Eating in the absence of hunger in young children is related to brain reward network hyperactivity and reduced functional connectivity in executive control networks

Pediatr Obes. 2019 Jun;14(6):e12502. doi: 10.1111/ijpo.12502. Epub 2019 Jan 18.


Background: Recent work has implicated disinhibited eating behaviours (DEB) as a potential pathway toward obesity development in children. However, the underlying neurobiology of disinhibited eating behaviours in young, healthy weight children, prior to obesity development, remains unknown.

Objectives: This study tested the relationship between DEB and intrinsic neuronal activity and connectivity in young children without obesity.

Methods: Brain networks implicated in overeating including reward, salience and executive control networks, and the default mode network were investigated. DEB was measured by the eating in the absence of hunger (EAH) paradigm with postlunch kilocalories consumed from highly palatable foods (EAH kcal) used as the predictor. Intrinsic neuronal activity within and connectivity between specified networks were measured via resting-state functional magnetic resonance imaging. Eighteen typically developing children (mean age = 5.8 years) were included.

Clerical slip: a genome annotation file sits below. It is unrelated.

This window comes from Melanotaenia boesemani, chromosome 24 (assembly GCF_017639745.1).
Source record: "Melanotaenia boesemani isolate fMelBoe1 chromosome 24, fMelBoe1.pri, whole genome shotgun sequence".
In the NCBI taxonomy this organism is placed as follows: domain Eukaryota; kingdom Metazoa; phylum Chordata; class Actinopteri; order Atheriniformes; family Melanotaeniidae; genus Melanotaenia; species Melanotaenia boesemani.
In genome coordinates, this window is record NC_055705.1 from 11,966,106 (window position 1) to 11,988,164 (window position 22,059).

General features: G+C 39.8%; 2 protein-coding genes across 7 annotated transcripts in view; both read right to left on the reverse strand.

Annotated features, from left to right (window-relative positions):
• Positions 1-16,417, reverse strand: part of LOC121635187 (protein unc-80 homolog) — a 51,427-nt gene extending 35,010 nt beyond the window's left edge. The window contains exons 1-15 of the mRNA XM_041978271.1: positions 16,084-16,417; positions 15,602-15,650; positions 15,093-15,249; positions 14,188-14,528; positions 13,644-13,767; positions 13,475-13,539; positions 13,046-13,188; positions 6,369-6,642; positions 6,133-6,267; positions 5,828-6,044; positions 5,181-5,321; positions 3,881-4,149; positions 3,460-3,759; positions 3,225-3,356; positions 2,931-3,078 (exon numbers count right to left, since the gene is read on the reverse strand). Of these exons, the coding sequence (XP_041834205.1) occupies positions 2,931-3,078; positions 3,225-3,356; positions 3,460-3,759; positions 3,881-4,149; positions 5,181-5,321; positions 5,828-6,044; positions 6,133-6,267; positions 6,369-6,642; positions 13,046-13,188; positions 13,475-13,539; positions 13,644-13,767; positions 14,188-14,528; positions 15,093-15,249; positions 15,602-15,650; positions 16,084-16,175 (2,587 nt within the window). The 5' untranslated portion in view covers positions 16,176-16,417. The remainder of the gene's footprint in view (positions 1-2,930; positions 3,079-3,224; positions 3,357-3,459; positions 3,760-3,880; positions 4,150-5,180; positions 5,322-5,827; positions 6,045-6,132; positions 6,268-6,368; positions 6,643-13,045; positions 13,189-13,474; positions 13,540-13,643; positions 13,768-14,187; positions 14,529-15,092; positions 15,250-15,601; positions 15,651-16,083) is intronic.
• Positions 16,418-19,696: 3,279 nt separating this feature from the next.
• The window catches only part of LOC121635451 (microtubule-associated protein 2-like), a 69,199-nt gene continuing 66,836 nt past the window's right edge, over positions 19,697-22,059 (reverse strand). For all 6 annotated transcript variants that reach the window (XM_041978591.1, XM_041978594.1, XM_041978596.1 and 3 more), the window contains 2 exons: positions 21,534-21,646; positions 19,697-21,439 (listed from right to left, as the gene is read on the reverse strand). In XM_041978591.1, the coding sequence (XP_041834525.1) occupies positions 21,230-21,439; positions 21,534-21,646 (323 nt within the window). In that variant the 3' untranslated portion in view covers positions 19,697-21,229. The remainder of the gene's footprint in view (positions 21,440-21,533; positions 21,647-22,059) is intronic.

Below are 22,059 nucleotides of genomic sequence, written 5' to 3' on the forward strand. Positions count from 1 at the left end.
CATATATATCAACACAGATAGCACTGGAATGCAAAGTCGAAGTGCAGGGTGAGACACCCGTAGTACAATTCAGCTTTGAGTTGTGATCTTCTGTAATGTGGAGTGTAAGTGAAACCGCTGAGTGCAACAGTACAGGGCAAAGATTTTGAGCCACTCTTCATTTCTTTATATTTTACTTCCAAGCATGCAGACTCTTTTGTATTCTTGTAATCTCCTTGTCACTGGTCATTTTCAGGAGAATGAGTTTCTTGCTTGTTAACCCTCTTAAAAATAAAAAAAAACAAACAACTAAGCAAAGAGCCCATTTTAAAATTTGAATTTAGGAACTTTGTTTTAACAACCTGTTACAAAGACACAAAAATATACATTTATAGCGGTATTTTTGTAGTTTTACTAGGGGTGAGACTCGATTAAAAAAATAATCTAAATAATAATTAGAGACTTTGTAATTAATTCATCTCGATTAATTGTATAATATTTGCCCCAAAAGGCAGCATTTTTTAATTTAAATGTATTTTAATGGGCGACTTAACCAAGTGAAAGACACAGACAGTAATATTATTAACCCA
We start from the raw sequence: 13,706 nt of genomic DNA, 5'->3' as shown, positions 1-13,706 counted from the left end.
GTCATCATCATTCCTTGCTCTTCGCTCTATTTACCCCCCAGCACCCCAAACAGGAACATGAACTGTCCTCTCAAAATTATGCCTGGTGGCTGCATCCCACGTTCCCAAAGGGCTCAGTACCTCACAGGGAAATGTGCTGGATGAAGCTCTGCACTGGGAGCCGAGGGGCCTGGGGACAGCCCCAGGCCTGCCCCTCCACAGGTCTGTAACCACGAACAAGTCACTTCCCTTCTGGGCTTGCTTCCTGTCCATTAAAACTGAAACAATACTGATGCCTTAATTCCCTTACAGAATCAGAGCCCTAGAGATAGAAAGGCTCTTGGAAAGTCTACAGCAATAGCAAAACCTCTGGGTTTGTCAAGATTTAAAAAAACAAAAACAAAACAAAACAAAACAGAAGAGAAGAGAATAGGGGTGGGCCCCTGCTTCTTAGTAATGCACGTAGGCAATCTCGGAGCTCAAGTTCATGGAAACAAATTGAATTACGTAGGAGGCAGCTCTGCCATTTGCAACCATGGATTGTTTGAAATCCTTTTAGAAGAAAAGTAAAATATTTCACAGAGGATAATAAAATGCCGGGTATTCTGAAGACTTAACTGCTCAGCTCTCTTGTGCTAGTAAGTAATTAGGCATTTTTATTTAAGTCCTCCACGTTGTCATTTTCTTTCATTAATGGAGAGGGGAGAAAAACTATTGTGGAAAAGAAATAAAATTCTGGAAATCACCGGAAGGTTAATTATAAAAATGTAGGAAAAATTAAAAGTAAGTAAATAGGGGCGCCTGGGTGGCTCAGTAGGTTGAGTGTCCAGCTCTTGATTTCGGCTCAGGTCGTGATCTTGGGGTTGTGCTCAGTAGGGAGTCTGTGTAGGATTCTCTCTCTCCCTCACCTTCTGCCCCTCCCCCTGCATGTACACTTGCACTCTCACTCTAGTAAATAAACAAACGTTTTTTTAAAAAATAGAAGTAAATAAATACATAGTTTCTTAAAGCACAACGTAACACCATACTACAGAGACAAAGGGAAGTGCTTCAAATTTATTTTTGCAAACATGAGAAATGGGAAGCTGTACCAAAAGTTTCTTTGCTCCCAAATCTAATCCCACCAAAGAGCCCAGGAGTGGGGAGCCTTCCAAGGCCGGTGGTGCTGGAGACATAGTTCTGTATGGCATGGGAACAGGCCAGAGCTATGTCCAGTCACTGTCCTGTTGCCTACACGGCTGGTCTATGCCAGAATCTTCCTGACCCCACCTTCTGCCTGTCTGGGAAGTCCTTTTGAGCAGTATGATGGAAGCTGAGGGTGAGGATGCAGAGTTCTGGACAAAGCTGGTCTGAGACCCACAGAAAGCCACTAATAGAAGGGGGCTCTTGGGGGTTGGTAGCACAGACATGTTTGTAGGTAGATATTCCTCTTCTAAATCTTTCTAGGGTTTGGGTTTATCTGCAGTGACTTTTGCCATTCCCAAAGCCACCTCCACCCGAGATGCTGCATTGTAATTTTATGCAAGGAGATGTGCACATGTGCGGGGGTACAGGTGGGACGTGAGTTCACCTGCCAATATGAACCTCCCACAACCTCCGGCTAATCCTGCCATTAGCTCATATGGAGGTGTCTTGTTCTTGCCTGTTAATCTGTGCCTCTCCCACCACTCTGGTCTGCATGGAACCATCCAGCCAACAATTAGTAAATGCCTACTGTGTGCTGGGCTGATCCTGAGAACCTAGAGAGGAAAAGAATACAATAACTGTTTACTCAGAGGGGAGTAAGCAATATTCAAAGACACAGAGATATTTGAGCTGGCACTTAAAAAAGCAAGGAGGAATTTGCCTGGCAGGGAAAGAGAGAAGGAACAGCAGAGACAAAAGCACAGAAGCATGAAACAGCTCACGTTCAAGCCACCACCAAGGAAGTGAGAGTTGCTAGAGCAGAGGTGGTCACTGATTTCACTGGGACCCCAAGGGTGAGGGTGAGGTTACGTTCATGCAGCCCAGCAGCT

Results: EAH kcal was positively associated with activity of the nucleus accumbens, a major reward network hub (P < 0.05, corrected). EAH kcal was negatively associated with intrinsic prefrontal cortex connectivity to the striatum (P < 0.01, corrected).

Conclusions: These results suggest that neural aspects of DEB are detectable in young children without obesity, providing a potential tool to better understand the development of obesity in this population.

Keywords: brain networks; eating in the absence of hunger; obesity; paediatric.

Publication types

  • Research Support, N.I.H., Extramural

MeSH terms

  • Brain / diagnostic imaging
  • Brain / physiology*
  • Child
  • Child, Preschool
  • Executive Function*
  • Feeding Behavior*
  • Female
  • Humans
  • Hunger*
  • Hyperphagia / physiopathology
  • Magnetic Resonance Imaging
  • Male
  • Obesity / etiology*
  • Reward*